The early exchanges see Lykos lifted into the corner as Big Guns Joe looked for an advantage, eventually getting one as he countered headscissors into a Boston crab. That ends as Munny tagged in with Banks, looking for a hug from the guy he trained, only to trade shoulder blocks instead. A Finlay roll has Munny ahead, before Sandy Beach came in with an over-the-top dropkick to Lykos II as things threatened to fray a little.

Things continue down the same path as Lykos II got triple-teamed, unable to find an answer to the makeshift trio’s offence, before Lykos I came in to turn things around. Banks comes in (with his new Lykos-ish tights, which kinda suit), lighting up Sandy with chops before Sandy countered a Lykos II brainbuster into a Falcon arrow.

Tags bring in Joe and Lykos I, with the latter taking a back body drop, then a Vader Bomb elbow, before we got back to Banks and Munny. The pace picks up as Gene eventually got his hug – turning it into a belly-to-belly – only for things to go sour as an assisted Code Red from Lykos II and some knees almost got the win over Sandy. Things escalate as a top rope ‘rana on Sandy off of Banks’ shoulders gets a near-fall.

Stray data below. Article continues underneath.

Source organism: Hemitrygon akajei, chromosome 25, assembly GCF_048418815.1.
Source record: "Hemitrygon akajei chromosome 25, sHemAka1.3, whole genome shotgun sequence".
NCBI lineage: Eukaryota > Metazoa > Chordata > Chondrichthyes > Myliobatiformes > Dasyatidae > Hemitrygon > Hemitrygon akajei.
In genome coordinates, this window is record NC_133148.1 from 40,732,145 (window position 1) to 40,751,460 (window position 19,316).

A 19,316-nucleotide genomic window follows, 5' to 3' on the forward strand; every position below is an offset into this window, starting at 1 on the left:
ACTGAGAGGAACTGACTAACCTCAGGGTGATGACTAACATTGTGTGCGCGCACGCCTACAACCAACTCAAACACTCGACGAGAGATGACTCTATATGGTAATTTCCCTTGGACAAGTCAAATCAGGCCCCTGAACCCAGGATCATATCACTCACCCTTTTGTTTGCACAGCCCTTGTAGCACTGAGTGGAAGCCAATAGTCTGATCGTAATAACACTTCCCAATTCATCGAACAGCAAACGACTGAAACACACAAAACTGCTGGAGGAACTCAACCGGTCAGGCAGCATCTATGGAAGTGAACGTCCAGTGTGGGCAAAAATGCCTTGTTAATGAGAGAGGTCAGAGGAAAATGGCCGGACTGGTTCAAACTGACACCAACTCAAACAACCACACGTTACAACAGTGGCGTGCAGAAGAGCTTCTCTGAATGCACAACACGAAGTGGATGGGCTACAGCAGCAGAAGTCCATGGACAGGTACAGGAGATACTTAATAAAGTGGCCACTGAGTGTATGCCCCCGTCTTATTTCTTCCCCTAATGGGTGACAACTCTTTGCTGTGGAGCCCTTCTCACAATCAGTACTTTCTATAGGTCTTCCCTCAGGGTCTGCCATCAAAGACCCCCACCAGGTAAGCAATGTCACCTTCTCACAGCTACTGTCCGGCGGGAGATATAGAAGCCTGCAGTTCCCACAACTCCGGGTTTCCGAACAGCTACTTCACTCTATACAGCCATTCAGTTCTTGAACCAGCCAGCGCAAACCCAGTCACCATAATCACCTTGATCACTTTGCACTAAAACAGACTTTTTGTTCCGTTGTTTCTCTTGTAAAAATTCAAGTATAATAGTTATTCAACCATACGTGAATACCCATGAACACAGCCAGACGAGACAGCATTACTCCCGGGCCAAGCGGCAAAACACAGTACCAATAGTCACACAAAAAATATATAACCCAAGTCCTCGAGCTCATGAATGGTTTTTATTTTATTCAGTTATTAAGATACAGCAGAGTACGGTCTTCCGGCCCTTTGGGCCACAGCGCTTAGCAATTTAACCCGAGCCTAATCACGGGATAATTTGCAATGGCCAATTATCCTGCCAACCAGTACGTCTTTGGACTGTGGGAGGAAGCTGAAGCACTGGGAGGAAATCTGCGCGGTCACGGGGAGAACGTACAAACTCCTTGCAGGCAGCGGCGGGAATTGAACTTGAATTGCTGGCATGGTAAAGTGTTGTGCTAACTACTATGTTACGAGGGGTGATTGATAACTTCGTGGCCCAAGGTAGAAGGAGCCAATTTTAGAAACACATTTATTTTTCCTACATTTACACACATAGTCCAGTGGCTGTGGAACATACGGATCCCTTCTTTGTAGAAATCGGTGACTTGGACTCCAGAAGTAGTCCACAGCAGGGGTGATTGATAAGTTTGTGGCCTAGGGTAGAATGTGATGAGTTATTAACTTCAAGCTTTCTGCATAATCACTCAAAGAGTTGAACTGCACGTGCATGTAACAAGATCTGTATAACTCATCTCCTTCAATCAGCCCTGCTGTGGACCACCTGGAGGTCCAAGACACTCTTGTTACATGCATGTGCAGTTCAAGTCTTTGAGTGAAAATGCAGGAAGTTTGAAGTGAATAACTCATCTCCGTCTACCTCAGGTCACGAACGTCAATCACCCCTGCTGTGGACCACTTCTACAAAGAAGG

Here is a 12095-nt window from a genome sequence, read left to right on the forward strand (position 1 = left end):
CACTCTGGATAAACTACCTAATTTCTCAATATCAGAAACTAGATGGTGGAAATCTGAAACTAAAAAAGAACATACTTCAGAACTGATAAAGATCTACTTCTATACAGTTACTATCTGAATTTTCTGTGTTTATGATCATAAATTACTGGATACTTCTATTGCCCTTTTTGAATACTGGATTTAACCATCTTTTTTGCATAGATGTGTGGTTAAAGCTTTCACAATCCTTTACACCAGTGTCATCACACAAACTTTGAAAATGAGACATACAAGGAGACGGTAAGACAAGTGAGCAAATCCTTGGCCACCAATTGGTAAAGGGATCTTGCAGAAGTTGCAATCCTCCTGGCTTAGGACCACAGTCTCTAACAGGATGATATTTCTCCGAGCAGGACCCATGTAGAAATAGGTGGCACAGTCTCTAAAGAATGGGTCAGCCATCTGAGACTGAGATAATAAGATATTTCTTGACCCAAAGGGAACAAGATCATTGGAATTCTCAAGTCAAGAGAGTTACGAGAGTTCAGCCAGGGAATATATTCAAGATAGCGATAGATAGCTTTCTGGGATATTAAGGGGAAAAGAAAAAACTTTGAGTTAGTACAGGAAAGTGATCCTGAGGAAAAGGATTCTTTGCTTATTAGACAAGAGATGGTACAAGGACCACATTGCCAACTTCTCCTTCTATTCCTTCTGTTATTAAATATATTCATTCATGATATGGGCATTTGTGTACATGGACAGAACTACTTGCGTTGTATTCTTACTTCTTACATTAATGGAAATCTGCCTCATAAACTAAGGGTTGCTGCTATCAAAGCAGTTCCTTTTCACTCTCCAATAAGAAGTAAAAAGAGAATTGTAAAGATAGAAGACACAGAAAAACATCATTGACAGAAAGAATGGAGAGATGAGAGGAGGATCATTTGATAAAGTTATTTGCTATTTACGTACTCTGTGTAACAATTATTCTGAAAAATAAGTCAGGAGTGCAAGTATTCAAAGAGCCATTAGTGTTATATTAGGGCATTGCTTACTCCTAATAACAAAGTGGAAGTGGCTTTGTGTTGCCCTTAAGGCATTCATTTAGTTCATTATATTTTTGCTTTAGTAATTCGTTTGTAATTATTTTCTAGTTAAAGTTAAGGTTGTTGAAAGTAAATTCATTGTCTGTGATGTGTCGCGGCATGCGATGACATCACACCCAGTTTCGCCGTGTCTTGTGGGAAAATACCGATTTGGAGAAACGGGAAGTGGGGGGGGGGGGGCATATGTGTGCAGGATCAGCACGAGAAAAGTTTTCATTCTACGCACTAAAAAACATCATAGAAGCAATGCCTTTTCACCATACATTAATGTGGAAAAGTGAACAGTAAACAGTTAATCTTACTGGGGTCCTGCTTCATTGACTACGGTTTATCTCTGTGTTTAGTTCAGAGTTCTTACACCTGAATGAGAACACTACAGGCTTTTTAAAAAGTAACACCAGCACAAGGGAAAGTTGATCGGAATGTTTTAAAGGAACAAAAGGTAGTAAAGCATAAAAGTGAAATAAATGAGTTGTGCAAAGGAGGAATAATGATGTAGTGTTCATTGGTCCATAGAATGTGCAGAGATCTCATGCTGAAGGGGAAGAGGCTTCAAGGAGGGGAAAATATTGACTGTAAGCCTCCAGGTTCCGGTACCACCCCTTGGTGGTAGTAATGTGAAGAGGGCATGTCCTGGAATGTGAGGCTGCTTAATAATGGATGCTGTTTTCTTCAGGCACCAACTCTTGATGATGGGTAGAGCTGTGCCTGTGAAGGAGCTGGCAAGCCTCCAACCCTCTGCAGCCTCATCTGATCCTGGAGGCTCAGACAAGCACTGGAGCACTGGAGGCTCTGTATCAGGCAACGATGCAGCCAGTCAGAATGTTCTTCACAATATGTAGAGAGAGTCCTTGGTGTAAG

A superplex from Joe, and a top rope elbow from Munny keeps the near-falls coming, before Banks interrupted a Hart Attack, allowing Lykos to dump Joe with a brainbuster. Lykos II hits another, while Banks spears Munny out damn near out of his trunks, and that’s your lot. This had its moments, but “beautiful chaos” is perhaps a little too close to the truth. **½

Backstage, Alexxis Falcon’s confident of getting her first PROGRESS win over Taonga – in a match to determine the next contender for the Women’s title.

Man Like DeReiss vs. LK Mezinger
DeReiss is back for the second show in a row – with the act that could well get over with a live crowd, rather than “remind us no bugger’s here.”

Mezinger tries to bully DeReiss early, but DeReiss got free to hit a dropkick in the corner. A headstand into a senton out of the corner got DeReiss a two-count, but Mezinger’s clothesline and front suplex turned it around.

Mezinger keeps the pressure on, but got caught out with a wheelbarrow stomp as DeReiss went back with dropkicks. An enziguiri from the apron has LK down, as does a running Kitchen Sink knee, before a 619 in the ropes keeps DeReiss ahead… Danielson-ish elbows follow as an overhead armbar forces a rope break from Mezinger, who came back with a slingshot slam for a two-count. Mezinger misses a moonsault, allowing DeReiss to run in with double knees in the corner, before a Four-Fiddy splash gets the win. LK’s still without a win, and I don’t think that’ll be changing anytime soon. **¾